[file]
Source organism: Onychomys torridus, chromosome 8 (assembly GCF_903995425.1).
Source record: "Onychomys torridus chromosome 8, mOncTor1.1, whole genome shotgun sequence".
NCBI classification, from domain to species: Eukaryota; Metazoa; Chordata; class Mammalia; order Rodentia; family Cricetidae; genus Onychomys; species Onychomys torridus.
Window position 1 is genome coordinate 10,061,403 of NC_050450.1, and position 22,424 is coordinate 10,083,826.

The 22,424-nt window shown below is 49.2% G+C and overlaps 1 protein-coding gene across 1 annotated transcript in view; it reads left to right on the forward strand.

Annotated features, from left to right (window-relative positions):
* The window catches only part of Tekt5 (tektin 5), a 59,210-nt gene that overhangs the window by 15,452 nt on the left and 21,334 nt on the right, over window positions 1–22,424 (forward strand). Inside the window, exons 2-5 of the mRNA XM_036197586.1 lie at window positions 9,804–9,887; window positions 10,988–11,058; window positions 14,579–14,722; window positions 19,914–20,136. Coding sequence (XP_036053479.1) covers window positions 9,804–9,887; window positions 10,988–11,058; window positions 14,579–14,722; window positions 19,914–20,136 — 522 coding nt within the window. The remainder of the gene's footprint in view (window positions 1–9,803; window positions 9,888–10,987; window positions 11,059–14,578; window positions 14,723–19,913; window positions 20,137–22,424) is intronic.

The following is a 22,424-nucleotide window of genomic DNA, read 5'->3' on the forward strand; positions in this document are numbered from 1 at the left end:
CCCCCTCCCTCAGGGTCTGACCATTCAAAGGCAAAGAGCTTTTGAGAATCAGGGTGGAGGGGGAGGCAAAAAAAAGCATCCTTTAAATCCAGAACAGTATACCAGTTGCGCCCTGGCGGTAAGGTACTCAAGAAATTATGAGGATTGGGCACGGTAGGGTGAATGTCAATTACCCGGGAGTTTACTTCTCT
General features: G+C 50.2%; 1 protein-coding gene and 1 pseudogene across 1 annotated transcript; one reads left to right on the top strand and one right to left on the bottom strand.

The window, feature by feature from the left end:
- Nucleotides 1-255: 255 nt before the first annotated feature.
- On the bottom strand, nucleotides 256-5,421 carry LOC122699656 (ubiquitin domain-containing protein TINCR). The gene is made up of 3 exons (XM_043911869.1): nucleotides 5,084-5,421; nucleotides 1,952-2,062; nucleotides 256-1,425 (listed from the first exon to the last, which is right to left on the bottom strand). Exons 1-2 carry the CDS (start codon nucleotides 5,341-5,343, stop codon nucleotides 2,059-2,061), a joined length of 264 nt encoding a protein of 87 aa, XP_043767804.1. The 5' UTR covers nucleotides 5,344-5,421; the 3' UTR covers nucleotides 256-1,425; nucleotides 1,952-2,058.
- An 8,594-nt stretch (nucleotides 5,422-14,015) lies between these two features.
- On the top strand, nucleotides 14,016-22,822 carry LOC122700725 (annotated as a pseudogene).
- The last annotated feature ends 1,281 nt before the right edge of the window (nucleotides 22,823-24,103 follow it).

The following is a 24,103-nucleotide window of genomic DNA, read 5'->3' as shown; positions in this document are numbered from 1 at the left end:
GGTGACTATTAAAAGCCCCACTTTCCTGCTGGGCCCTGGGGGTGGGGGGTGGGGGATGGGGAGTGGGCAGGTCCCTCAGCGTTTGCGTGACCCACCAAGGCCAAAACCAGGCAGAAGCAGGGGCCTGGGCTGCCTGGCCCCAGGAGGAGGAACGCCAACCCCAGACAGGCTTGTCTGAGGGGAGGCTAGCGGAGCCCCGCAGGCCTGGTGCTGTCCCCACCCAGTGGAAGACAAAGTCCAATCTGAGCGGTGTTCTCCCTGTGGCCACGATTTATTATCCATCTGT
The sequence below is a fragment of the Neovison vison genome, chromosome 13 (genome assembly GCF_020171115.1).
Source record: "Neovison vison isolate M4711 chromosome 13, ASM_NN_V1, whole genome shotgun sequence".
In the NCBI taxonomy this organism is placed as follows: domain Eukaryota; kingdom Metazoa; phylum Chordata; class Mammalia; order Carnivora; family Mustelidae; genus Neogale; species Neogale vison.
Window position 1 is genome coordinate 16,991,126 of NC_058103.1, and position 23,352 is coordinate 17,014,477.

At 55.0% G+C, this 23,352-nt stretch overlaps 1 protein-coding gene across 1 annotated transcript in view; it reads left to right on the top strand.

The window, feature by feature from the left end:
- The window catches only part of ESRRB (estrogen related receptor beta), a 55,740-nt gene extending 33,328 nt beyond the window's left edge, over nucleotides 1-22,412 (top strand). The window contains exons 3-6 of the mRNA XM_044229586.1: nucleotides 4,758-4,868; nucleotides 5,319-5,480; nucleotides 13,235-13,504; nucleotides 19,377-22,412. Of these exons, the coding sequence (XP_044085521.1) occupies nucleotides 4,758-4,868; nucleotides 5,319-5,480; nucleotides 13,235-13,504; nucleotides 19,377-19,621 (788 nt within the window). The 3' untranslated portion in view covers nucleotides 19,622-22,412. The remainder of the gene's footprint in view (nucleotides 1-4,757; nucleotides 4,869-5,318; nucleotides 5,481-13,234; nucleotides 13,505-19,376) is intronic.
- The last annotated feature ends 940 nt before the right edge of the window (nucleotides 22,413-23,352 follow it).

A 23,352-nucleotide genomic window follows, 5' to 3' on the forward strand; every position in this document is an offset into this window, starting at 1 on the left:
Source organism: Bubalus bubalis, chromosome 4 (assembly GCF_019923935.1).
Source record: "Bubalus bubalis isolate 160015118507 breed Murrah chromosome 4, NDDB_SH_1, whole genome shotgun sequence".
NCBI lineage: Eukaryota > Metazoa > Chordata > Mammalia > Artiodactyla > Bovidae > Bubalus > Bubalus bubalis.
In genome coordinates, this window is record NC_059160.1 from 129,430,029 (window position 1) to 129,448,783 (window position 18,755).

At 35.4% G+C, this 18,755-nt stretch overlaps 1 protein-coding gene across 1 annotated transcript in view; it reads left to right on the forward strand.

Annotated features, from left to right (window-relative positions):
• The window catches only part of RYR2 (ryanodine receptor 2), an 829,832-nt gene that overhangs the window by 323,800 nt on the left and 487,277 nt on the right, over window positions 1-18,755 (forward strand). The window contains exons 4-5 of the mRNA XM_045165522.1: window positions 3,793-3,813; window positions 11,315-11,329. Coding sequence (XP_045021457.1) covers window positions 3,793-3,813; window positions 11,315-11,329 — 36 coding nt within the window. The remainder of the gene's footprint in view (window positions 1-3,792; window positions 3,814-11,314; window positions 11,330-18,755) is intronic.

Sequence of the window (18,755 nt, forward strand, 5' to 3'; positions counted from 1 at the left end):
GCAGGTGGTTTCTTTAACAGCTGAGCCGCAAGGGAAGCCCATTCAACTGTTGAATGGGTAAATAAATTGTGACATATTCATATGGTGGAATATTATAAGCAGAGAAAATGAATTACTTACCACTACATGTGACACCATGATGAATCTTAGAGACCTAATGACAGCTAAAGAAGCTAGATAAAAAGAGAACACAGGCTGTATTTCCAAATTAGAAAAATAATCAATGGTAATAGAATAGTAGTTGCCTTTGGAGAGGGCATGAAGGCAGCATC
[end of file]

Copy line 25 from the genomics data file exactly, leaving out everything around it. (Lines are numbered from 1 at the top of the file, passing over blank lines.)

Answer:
- The window catches only part of ESRRB (estrogen related receptor beta), a 55,740-nt gene extending 33,328 nt beyond the window's left edge, over nucleotides 1-22,412 (top strand). The window contains exons 3-6 of the mRNA XM_044229586.1: nucleotides 4,758-4,868; nucleotides 5,319-5,480; nucleotides 13,235-13,504; nucleotides 19,377-22,412. Of these exons, the coding sequence (XP_044085521.1) occupies nucleotides 4,758-4,868; nucleotides 5,319-5,480; nucleotides 13,235-13,504; nucleotides 19,377-19,621 (788 nt within the window). The 3' untranslated portion in view covers nucleotides 19,622-22,412. The remainder of the gene's footprint in view (nucleotides 1-4,757; nucleotides 4,869-5,318; nucleotides 5,481-13,234; nucleotides 13,505-19,376) is intronic.